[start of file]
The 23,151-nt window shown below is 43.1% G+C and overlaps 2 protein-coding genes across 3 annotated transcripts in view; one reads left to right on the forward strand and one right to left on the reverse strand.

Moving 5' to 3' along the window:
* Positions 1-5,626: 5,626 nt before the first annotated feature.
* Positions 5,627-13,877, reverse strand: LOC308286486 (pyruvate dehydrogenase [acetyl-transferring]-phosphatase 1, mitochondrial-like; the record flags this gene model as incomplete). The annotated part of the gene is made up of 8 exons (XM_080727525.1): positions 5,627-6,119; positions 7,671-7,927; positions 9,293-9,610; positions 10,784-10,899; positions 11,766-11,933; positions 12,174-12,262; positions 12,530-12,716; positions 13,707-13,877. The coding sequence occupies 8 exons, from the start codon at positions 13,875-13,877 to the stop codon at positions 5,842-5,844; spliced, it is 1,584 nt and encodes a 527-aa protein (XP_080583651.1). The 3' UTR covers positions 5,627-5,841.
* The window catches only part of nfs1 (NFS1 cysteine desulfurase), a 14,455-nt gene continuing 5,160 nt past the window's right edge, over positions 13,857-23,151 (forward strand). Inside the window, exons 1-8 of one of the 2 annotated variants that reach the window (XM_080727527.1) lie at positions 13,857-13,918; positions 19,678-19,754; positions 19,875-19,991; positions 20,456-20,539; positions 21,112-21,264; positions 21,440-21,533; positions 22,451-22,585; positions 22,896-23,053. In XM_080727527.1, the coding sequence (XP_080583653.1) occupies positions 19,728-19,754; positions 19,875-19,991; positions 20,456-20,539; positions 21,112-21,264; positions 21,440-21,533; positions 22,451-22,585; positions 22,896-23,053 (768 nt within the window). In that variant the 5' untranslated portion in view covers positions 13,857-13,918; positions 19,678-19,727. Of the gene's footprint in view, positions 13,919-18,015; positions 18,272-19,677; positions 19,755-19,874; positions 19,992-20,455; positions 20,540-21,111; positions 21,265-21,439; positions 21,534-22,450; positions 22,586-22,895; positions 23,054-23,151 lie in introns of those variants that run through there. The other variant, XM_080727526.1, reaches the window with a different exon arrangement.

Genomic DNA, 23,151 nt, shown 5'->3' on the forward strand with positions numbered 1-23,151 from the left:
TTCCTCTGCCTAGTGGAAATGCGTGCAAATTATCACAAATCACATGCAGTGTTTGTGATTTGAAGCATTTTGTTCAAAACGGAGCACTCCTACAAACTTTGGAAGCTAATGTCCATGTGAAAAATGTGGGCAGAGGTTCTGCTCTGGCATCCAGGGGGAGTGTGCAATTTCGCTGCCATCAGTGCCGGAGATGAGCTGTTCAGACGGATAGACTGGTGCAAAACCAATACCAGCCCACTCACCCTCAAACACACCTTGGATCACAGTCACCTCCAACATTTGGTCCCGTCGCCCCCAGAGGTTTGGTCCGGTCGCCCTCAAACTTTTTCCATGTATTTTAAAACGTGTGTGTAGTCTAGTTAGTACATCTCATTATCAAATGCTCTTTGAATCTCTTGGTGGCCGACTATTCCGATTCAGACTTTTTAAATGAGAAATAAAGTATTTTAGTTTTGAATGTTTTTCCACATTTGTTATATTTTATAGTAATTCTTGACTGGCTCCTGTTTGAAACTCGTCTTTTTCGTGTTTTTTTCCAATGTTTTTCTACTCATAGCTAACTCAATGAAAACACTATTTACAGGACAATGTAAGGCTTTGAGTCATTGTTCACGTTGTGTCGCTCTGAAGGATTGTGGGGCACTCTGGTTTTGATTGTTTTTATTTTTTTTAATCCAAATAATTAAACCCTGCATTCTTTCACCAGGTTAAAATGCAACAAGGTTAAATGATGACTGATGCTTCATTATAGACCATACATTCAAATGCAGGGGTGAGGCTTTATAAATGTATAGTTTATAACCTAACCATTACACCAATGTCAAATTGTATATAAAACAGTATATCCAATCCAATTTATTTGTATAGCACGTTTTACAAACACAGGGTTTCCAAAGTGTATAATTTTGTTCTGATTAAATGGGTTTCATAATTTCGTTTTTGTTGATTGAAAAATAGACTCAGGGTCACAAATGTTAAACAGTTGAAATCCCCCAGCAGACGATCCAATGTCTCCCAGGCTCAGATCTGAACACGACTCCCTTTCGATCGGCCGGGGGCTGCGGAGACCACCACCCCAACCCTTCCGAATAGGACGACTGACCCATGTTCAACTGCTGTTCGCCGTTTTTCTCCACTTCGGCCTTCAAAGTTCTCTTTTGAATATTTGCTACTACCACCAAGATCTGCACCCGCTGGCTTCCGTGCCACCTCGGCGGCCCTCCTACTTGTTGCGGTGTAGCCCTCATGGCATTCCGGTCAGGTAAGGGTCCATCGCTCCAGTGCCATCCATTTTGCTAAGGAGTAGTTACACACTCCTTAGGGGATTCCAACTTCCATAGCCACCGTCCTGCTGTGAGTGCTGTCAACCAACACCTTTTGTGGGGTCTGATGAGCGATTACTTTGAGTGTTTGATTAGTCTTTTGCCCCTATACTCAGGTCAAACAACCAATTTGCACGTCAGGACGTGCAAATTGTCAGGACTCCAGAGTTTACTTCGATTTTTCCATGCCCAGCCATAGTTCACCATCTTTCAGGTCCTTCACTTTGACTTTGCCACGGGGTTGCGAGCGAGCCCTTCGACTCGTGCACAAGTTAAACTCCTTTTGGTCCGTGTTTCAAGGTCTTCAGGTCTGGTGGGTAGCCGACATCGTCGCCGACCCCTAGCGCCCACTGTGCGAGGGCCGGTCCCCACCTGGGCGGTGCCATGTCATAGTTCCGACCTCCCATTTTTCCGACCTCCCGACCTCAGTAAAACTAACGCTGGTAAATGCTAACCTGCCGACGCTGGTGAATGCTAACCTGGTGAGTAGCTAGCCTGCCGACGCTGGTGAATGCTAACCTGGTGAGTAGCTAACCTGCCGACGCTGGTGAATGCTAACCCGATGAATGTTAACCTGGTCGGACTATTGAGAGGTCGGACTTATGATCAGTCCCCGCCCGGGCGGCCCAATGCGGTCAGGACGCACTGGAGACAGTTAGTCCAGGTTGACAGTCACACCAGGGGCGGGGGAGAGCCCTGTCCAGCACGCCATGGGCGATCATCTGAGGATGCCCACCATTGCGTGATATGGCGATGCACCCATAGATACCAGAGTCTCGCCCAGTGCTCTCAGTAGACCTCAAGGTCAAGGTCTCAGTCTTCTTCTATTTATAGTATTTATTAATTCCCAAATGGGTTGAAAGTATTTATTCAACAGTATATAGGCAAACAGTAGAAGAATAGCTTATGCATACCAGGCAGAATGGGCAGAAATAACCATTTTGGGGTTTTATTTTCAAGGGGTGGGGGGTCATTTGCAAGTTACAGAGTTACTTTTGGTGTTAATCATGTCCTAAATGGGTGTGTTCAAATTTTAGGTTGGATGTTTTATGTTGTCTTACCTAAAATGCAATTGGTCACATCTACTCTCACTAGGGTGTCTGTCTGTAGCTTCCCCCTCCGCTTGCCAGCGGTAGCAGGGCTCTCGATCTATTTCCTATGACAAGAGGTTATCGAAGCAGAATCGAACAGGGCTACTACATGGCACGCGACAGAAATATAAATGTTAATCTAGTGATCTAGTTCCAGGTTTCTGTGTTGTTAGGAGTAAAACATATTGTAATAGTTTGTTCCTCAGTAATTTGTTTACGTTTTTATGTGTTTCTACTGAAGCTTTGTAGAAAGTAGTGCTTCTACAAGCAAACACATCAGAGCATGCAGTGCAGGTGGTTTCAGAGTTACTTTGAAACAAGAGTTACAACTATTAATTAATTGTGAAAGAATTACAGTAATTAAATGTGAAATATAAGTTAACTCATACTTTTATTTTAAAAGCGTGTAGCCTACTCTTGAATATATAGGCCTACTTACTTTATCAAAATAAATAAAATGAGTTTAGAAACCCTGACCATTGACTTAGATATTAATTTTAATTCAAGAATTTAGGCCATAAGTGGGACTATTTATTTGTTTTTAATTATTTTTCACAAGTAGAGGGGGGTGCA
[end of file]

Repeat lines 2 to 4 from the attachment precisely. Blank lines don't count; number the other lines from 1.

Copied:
Moving 5' to 3' along the window:
* Positions 1-5,626: 5,626 nt before the first annotated feature.
* Positions 5,627-13,877, reverse strand: LOC308286486 (pyruvate dehydrogenase [acetyl-transferring]-phosphatase 1, mitochondrial-like; the record flags this gene model as incomplete). The annotated part of the gene is made up of 8 exons (XM_080727525.1): positions 5,627-6,119; positions 7,671-7,927; positions 9,293-9,610; positions 10,784-10,899; positions 11,766-11,933; positions 12,174-12,262; positions 12,530-12,716; positions 13,707-13,877. The coding sequence occupies 8 exons, from the start codon at positions 13,875-13,877 to the stop codon at positions 5,842-5,844; spliced, it is 1,584 nt and encodes a 527-aa protein (XP_080583651.1). The 3' UTR covers positions 5,627-5,841.